If you are looking for real keyboard replacement, this is not for you, but if you are looking for small keyboard for your media center, hear this out. You might not aware of this product since it’s way too underrated. In fact, I was looking for a good deal on diNovo mini, but I have yet to find cheap/affordable one. $99 for this little keyboard is still way too much, at least for me.
However, with the release of Lenovo nettop, they bundled mini wireless keyboard with that set too. Fortunately, they also have the little keyboard for sale separately for $59.99 regularly. I was just lucky to have $30 off coupon along with it. What you don’t get out of this comparing to Logitech diNovo mini is Windows Media Center thing—WMC dedicated button and stuffs. This keyboard is more like traditional keyboard with a small set of multimedia control such as volume up/down, mute, play/pause, reverse, forward, but it’s one-third the price; that sounds good to me.
Design & Build Quality
From unboxing experience, it was very pleasant. Since I don’t care about how good packaging is, I almost thought of it as way to waste material on packaging. Honestly I just don’t expect this much.
It looks awesome and is solid in hand, no flex at all. A mouse ball is really nice. I have nothing but pleasant here.
Here is battery compartment and also receiver silo. At first, I couldn’t even figure out where receiver was too. It’s pretty neat, no tag, no description at all. Although, these days, nano receiver is like common thing, I just expected to have some sort of "name” on it to be able to distinguish between mouse, bluetooth, keyboard or whatever it is—w/o name, it’s more like cheap china made stuff.
Installation is nothing, but plug-and-play in a matter of couple seconds. Windows, any version, will detect as a HID-compliant device which means no extra driver needed, and it guarantees to work with any computer. For Mac and Linux, I think it should be fine, but some special buttons might not do the trick w/o configuration.
It might not have a layout like standard keyboard, but I think it covers most of it, especially if you are using it as a remote for WMC. I have yet to find difficulty using it although I miss WMC button a lot. In dark condition, there is no backlight. So it might be a bit awkward, but when you dim the light, you are not likely pick this over WMC remote anyway.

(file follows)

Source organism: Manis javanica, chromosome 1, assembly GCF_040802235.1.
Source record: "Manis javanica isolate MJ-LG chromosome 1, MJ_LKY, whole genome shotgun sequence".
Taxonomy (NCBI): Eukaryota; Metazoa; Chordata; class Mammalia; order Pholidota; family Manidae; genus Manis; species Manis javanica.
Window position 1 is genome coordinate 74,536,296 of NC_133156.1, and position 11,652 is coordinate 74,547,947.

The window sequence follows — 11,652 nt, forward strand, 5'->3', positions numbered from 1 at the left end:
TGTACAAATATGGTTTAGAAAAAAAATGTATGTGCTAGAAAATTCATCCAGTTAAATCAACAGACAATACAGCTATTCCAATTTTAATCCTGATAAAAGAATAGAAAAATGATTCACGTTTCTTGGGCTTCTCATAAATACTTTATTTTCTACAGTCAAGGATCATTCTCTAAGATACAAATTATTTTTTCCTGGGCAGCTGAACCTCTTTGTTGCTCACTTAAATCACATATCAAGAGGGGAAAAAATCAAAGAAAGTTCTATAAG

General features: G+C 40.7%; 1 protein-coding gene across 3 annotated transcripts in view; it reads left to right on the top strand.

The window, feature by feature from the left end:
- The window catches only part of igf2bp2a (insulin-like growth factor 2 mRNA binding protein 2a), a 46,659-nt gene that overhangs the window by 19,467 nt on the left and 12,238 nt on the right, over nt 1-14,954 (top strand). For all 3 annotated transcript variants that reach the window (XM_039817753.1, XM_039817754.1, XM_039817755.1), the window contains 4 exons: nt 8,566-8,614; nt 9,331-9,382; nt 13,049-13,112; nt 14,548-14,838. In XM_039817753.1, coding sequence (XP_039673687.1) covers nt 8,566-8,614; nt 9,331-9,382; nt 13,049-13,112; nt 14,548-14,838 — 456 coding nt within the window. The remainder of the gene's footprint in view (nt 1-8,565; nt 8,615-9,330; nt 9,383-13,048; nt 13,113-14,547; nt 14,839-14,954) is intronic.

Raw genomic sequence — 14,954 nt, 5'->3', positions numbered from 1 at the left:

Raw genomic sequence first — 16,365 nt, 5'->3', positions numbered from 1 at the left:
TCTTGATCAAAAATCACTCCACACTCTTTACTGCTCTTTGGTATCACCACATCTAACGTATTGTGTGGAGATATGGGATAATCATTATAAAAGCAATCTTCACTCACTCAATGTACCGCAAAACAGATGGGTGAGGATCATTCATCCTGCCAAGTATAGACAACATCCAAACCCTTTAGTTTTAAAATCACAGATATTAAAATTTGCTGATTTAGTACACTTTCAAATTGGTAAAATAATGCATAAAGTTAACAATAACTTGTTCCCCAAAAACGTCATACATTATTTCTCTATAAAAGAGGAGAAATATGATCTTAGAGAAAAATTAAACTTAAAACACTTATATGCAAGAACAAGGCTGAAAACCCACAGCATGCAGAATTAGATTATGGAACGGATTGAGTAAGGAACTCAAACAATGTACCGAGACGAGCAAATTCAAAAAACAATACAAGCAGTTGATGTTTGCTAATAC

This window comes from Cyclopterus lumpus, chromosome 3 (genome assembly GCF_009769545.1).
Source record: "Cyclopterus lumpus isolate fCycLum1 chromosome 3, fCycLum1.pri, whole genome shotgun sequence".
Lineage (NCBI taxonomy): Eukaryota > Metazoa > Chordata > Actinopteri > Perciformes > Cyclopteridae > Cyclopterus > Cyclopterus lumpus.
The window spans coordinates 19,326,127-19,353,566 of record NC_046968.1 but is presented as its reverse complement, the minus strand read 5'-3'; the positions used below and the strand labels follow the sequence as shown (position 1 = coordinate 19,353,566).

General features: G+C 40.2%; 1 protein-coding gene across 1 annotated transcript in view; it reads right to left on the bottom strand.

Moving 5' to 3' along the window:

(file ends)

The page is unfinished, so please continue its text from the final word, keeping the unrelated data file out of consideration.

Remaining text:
The orange button on top left is Windows Explorer; I wish this is customized button, but it’s not.
Basically you can control mouse with one hand, but for keyboard it’s more like 2-hand job (or 2-thumb job.) I find easy to control by only right hand in WMC because most of the time, we need only arrow keys, enter, and backspace. It’s using radio frequency transmission, so you don’t have to point to receiver like infrared remote. That’s pretty neat in my opinion.
I couldn't answer this question just yet, but when it dies for the first time, I'll let you know. As far as power button goes, turning on/off has almost no lag at all. If you turn off when you don’t use for more than a day. I think battery life should be pretty reasonable long.
Summary - Lenovo mini wireless keyboard review (N5901 review)
It’s small, light, and solid device. My verdict is “buy it” with $30 you just can’t go wrong with this. At full price, I wish it had a WMC button since you'll have logitech diNovo mini as an alternative for a bit more.
- small little wireless keyboard
- nice looking
- good build quality
- considering it as a remote, RF is a plus.
- no Windows media center button
- awkward to use in dark room